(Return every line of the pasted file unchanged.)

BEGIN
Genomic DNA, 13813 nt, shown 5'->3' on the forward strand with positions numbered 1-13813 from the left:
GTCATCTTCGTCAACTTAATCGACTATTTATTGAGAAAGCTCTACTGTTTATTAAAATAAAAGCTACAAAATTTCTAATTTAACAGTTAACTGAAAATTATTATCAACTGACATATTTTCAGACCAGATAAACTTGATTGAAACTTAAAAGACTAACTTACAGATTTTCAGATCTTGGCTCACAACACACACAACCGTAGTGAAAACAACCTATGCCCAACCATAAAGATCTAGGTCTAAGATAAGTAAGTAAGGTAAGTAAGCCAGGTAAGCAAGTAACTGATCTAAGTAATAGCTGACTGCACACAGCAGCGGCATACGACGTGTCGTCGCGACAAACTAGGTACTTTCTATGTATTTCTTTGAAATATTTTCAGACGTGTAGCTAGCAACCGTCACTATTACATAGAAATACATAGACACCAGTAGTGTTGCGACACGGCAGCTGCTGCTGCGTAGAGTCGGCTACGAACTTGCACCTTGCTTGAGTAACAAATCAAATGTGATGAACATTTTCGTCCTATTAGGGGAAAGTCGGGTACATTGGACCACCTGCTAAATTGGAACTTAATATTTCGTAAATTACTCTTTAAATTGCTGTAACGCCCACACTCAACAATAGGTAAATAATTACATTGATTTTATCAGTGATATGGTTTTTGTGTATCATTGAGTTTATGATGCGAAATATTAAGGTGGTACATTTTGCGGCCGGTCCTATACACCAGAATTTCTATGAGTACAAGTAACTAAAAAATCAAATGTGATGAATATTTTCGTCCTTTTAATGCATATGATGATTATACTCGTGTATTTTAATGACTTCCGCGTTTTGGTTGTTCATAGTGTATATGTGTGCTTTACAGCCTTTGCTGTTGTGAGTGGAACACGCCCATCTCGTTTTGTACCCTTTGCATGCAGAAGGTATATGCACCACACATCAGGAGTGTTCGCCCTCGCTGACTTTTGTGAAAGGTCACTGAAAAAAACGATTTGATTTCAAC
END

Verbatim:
Genomic DNA, 13813 nt, shown 5'->3' on the forward strand with positions numbered 1-13813 from the left:
GTCATCTTCGTCAACTTAATCGACTATTTATTGAGAAAGCTCTACTGTTTATTAAAATAAAAGCTACAAAATTTCTAATTTAACAGTTAACTGAAAATTATTATCAACTGACATATTTTCAGACCAGATAAACTTGATTGAAACTTAAAAGACTAACTTACAGATTTTCAGATCTTGGCTCACAACACACACAACCGTAGTGAAAACAACCTATGCCCAACCATAAAGATCTAGGTCTAAGATAAGTAAGTAAGGTAAGTAAGCCAGGTAAGCAAGTAACTGATCTAAGTAATAGCTGACTGCACACAGCAGCGGCATACGACGTGTCGTCGCGACAAACTAGGTACTTTCTATGTATTTCTTTGAAATATTTTCAGACGTGTAGCTAGCAACCGTCACTATTACATAGAAATACATAGACACCAGTAGTGTTGCGACACGGCAGCTGCTGCTGCGTAGAGTCGGCTACGAACTTGCACCTTGCTTGAGTAACAAATCAAATGTGATGAACATTTTCGTCCTATTAGGGGAAAGTCGGGTACATTGGACCACCTGCTAAATTGGAACTTAATATTTCGTAAATTACTCTTTAAATTGCTGTAACGCCCACACTCAACAATAGGTAAATAATTACATTGATTTTATCAGTGATATGGTTTTTGTGTATCATTGAGTTTATGATGCGAAATATTAAGGTGGTACATTTTGCGGCCGGTCCTATACACCAGAATTTCTATGAGTACAAGTAACTAAAAAATCAAATGTGATGAATATTTTCGTCCTTTTAATGCATATGATGATTATACTCGTGTATTTTAATGACTTCCGCGTTTTGGTTGTTCATAGTGTATATGTGTGCTTTACAGCCTTTGCTGTTGTGAGTGGAACACGCCCATCTCGTTTTGTACCCTTTGCATGCAGAAGGTATATGCACCACACATCAGGAGTGTTCGCCCTCGCTGACTTTTGTGAAAGGTCACTGAAAAAAACGATTTGATTTCAAC